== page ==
All along this section of the Avon there are many reminders of the floods in 1998 and 2007 with markers showing flood heights, some in extraordinary locations.

Flood Markers at Fladbury Lock

Leaving Fladbury Lock

We moored up for the night at Evesham just above the Workman Bridge and went for a meal at Rily’s Indian restaurant which is just by the bridge. It has been there for 21 years and appears to be flourishing. We had visited the same restaurant just after the 1998 floods and found that they had been recently refurbished. At that time, despite the floods, the proprietor was quite upbeat because the insurance company had paid for the redecoration. At the time he actually said that he wouldn’t mind a flood in about a decade so he could keep his restaurant up to date. He of course got his wish in 2007. The food at Rily’s is quite varied and our meals were delicious. We can recommend it.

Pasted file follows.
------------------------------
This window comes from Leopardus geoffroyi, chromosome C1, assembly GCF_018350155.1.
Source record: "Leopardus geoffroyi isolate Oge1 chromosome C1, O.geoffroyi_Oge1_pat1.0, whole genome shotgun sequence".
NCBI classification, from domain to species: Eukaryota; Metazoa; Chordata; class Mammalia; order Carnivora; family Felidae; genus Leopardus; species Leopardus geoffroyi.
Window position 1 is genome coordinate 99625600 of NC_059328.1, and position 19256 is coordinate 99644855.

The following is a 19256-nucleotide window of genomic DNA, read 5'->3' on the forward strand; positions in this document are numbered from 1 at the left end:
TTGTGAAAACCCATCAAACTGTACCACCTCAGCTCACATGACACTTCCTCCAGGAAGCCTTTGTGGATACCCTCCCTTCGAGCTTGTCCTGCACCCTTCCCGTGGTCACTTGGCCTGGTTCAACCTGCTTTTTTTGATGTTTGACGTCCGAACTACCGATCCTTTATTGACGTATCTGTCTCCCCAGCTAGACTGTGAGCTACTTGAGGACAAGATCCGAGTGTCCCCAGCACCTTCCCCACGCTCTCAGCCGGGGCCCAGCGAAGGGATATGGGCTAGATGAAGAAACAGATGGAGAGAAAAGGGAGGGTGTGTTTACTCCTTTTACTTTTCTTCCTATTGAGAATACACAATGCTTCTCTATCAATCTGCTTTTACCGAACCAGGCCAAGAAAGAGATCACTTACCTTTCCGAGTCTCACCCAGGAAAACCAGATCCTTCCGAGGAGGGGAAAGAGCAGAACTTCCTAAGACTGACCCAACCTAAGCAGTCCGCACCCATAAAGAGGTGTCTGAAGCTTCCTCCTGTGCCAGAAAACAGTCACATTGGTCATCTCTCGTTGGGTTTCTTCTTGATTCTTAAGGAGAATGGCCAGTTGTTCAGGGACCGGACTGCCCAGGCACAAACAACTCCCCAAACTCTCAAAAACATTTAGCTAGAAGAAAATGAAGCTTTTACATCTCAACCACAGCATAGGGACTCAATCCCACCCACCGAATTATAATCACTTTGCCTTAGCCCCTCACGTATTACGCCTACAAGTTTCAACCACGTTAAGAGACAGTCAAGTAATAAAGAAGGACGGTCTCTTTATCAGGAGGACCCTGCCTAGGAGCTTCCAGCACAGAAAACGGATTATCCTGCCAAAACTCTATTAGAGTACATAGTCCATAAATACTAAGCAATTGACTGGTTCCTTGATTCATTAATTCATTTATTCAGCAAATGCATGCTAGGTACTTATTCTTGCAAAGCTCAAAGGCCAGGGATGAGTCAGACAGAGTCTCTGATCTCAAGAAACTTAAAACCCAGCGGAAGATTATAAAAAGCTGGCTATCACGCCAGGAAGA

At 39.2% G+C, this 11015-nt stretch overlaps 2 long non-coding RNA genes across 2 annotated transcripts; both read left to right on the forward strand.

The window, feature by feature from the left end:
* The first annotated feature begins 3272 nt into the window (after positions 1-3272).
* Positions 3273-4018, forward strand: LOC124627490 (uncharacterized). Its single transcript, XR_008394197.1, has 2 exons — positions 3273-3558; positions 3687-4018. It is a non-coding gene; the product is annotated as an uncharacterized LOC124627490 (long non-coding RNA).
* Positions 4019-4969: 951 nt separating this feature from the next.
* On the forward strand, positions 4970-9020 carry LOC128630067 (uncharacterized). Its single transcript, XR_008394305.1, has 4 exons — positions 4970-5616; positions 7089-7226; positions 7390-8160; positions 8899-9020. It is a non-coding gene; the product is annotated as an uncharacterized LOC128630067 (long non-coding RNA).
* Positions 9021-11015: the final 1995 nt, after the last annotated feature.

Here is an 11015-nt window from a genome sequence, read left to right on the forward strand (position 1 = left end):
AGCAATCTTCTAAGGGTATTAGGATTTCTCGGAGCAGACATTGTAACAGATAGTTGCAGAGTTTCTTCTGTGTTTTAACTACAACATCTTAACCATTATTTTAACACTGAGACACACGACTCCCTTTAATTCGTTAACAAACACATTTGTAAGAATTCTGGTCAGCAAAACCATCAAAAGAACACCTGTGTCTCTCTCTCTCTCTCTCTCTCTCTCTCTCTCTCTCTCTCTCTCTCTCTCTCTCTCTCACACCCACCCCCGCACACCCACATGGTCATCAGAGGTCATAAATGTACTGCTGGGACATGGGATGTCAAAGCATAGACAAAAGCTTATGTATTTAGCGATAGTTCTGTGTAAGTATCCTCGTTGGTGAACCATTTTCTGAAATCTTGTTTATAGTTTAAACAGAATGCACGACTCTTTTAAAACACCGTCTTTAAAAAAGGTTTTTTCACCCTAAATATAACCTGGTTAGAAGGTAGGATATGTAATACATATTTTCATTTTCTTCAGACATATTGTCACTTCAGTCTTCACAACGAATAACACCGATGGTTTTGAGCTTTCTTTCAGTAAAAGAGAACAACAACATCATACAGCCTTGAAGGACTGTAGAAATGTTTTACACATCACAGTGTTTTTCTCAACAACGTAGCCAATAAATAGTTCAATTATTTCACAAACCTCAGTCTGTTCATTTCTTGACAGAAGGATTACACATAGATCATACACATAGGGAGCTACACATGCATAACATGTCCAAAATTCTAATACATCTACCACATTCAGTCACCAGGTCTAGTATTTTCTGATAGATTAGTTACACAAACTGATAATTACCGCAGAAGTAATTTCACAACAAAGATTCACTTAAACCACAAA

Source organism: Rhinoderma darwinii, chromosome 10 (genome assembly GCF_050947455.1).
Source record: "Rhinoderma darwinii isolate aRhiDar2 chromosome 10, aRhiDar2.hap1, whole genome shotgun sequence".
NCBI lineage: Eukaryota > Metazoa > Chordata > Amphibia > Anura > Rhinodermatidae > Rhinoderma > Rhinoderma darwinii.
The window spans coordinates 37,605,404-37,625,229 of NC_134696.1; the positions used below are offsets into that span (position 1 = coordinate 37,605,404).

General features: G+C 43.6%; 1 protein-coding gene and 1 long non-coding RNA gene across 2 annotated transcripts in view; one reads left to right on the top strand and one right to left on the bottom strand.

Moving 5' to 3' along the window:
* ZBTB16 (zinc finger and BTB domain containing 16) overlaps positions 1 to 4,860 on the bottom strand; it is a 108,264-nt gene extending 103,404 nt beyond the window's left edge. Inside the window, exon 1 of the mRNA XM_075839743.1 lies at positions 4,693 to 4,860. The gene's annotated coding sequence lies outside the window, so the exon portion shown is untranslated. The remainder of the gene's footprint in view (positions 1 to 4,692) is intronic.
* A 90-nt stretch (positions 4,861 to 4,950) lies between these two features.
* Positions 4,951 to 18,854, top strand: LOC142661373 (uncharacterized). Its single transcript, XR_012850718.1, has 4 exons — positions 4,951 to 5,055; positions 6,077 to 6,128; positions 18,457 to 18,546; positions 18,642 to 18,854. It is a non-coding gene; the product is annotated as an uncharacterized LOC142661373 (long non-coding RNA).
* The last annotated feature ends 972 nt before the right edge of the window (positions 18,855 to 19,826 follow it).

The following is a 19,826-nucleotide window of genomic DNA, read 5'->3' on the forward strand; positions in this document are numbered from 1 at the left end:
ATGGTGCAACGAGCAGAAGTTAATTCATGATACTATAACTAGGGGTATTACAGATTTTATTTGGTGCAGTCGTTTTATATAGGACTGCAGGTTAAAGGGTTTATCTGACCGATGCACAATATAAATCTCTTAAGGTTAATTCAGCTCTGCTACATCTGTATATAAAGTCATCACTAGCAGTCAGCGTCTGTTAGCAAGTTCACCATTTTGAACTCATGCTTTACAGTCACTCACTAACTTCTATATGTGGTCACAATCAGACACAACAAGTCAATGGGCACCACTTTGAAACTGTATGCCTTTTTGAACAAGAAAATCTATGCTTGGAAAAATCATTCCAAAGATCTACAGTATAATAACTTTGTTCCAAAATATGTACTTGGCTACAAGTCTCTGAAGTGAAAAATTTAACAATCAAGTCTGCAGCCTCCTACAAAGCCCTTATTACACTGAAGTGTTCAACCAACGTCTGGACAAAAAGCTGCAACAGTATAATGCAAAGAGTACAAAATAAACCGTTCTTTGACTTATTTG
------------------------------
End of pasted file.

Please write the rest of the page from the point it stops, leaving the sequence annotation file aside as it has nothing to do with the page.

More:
Eckington Bridge

Early on Friday morning (August 19th) we left Gloucester Docks, locking down with two other narrow boats and a cruiser. It was misty and very still following the heavy rain of Thursday.

Misty morning in Gloucester Docks

Three narrowboats and a cruiser entered the lock. However, one of the narrowboats locking down stayed in the lock and went up to the docks again because their dog was on the dockside and was unable to get on board outside the lock. The cruiser shot off into the distance, so this left ourselves and NB Penny from Heaven to travel up to Tewkesbury as a pair. The weather was clear a bright and the journey uneventful and pleasant.

Negotiating the bend where the River Chelt and Coombe Hill Canal join the Severn

Haw Bridge Inn

We arrived at the Avon Lock at 1 o'clock just as the keeper went for lunch. Over the hour a clutch of cruisers and a third narrow boat had arrived. NB Sammy Jo had come from Gloucester Docks but their journey had also included a trip down to other River Avon from Bristol Docks, an overnight mooring at Portishead to wait for the tide, and a trip up the tidal River Severn to Sharpness. They had accompanied another boat and shared the services of a pilot; very intrepid!